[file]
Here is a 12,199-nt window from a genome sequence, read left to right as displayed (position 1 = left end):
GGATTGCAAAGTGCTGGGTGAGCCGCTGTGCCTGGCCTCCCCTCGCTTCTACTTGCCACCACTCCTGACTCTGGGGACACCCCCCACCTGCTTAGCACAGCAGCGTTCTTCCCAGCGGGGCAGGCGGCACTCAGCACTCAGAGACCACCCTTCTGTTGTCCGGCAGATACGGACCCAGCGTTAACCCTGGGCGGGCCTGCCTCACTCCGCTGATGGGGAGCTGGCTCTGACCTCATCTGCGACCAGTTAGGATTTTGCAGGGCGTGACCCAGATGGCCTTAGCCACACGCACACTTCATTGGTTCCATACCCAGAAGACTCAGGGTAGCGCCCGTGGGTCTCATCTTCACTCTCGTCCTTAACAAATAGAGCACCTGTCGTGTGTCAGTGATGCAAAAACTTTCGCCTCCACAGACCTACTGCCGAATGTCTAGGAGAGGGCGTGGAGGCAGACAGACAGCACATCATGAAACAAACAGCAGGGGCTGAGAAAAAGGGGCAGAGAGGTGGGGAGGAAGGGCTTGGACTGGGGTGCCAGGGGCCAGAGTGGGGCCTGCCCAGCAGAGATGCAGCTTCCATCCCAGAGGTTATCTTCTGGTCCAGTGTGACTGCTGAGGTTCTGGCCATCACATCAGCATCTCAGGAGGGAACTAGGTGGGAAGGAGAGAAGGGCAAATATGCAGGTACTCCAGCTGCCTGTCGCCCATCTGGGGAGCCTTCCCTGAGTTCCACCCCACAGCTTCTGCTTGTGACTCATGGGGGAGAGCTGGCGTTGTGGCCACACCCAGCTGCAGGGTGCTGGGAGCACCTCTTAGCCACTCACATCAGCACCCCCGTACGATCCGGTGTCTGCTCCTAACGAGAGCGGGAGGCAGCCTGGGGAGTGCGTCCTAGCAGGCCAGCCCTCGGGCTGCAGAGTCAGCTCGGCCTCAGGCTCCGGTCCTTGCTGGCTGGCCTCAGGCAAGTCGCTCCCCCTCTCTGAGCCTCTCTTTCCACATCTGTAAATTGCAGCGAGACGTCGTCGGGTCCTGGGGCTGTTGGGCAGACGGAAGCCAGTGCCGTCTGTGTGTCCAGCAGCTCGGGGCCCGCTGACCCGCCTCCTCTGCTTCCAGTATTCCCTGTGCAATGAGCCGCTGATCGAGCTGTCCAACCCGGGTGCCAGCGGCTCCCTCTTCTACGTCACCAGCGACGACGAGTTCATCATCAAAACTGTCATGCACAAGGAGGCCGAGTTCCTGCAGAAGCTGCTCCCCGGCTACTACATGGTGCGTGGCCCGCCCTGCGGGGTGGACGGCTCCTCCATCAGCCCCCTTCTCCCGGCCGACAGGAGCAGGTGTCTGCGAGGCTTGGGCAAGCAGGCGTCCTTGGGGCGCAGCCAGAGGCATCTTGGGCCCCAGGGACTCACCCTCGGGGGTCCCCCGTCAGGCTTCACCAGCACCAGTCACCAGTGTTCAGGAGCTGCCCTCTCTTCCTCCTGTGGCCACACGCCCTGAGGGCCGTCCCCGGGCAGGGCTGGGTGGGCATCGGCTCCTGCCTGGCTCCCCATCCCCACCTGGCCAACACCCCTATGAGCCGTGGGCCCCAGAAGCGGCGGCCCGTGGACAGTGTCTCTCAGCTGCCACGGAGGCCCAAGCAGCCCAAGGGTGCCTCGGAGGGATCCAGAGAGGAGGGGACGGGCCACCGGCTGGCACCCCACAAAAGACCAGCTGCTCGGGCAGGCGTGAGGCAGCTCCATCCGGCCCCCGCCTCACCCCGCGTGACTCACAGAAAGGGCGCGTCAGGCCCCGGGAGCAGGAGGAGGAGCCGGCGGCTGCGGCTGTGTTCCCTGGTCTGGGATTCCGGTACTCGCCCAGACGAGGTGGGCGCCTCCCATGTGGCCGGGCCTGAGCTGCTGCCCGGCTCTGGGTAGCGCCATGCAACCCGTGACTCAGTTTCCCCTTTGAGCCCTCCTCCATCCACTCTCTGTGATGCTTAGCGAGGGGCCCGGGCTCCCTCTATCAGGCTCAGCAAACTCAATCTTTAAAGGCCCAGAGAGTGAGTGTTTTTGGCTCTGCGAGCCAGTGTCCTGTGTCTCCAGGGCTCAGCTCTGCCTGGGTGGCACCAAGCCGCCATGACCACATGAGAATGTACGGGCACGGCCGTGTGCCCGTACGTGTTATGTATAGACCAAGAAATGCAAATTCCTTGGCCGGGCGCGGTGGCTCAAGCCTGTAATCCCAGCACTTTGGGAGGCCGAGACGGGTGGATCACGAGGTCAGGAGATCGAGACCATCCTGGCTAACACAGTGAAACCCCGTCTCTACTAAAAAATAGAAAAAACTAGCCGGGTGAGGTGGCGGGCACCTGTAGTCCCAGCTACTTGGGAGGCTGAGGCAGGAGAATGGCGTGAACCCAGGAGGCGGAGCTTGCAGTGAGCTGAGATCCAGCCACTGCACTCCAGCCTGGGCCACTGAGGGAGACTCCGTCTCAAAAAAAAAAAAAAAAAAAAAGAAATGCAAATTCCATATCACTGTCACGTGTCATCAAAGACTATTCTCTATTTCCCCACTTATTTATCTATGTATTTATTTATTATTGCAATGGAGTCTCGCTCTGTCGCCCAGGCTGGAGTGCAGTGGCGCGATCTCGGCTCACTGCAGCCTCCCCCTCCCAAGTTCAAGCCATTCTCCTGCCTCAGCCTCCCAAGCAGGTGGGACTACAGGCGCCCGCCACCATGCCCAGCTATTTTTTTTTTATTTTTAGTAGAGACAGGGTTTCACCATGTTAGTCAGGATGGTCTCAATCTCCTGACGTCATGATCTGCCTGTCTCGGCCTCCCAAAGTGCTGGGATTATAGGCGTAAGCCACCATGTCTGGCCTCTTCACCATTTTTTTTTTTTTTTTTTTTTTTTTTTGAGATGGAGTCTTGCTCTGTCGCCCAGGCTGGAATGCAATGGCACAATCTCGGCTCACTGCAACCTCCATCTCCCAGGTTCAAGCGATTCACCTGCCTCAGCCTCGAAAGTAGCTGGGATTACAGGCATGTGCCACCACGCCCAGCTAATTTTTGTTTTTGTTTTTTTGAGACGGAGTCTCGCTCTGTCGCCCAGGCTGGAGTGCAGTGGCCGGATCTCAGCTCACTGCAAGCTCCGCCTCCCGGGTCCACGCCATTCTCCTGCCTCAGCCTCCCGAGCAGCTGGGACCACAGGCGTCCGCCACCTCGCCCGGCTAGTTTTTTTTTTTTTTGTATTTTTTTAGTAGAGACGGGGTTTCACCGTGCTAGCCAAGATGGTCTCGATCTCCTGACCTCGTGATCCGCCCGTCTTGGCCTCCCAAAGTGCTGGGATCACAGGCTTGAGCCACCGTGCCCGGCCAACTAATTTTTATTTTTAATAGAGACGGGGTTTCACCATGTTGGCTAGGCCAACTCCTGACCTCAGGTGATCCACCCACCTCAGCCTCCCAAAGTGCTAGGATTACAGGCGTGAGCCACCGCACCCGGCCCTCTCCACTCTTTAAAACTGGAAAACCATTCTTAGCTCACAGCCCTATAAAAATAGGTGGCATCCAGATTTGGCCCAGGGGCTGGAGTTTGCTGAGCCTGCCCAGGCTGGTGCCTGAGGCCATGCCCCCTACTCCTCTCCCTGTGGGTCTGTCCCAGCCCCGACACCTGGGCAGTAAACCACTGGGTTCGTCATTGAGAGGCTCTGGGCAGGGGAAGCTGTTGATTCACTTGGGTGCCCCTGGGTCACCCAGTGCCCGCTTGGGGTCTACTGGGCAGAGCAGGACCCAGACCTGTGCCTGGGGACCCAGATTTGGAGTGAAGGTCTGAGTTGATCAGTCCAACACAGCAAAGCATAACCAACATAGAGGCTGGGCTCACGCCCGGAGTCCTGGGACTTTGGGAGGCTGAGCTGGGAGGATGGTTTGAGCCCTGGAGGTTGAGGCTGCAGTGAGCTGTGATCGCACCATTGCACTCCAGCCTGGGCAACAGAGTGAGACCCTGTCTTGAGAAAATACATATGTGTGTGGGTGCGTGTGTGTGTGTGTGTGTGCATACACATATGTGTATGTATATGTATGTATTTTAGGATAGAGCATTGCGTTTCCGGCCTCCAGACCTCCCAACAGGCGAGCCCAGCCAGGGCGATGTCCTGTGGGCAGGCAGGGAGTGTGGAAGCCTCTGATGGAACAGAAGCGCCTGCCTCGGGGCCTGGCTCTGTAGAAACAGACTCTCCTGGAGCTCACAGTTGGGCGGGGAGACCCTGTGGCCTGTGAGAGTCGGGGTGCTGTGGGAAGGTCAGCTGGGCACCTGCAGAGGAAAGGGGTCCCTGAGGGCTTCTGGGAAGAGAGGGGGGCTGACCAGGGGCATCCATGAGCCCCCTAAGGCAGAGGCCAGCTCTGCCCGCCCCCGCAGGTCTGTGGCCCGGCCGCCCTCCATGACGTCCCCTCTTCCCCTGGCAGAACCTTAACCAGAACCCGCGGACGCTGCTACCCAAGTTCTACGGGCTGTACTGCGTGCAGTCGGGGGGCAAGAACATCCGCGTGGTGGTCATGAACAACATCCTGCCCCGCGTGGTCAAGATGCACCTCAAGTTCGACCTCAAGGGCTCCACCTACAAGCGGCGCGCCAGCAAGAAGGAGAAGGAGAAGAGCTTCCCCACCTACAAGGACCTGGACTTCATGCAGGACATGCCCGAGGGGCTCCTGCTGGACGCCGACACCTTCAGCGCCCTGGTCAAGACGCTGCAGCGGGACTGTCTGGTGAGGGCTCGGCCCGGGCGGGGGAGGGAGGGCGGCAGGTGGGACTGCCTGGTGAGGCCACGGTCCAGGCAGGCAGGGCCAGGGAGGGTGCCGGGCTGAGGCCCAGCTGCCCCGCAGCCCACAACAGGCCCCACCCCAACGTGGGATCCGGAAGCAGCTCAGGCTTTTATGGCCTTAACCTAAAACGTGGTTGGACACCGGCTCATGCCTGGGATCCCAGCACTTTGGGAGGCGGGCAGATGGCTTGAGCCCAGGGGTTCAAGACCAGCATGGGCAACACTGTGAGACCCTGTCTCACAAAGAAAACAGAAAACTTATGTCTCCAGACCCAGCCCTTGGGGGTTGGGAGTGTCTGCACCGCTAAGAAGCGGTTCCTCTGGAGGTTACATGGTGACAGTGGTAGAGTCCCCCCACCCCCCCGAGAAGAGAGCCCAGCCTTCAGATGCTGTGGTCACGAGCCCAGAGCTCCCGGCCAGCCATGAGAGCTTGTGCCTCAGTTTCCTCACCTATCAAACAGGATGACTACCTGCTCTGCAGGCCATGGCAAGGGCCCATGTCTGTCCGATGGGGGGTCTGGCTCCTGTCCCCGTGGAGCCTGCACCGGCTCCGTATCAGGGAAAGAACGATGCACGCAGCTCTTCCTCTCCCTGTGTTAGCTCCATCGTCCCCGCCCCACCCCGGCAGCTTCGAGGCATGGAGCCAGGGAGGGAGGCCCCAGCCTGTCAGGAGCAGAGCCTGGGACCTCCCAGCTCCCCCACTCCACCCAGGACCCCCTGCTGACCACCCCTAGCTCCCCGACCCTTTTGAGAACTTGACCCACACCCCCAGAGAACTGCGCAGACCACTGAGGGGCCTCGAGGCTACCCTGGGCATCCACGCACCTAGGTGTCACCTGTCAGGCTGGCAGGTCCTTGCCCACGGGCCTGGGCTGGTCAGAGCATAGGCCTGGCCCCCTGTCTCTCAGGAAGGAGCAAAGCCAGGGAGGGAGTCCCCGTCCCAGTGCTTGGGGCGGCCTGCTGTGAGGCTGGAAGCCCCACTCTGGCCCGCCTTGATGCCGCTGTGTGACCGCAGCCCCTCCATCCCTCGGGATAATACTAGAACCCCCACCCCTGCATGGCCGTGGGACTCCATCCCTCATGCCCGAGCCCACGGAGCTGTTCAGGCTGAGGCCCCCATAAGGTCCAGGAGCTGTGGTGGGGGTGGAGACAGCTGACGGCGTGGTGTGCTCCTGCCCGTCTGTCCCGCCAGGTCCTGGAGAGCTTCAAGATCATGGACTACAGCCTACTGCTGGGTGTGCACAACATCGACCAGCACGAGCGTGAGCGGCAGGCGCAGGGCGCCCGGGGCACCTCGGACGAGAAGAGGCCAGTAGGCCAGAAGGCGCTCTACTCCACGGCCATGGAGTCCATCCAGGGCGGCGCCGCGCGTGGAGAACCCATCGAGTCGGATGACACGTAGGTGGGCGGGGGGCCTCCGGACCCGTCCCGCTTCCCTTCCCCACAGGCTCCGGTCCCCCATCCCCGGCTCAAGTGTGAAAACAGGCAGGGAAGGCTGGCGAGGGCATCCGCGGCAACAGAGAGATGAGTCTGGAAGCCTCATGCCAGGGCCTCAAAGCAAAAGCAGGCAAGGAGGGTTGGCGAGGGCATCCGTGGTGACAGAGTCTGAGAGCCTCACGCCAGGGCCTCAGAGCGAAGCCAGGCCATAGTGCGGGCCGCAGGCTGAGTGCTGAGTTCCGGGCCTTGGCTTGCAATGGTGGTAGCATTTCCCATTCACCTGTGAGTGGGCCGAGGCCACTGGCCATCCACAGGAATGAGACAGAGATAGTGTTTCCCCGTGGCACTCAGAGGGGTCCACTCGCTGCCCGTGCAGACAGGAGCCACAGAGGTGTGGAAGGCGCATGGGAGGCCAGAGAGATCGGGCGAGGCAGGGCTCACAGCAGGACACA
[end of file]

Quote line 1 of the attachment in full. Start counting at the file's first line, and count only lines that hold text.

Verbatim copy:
Here is a 12,199-nt window from a genome sequence, read left to right as displayed (position 1 = left end):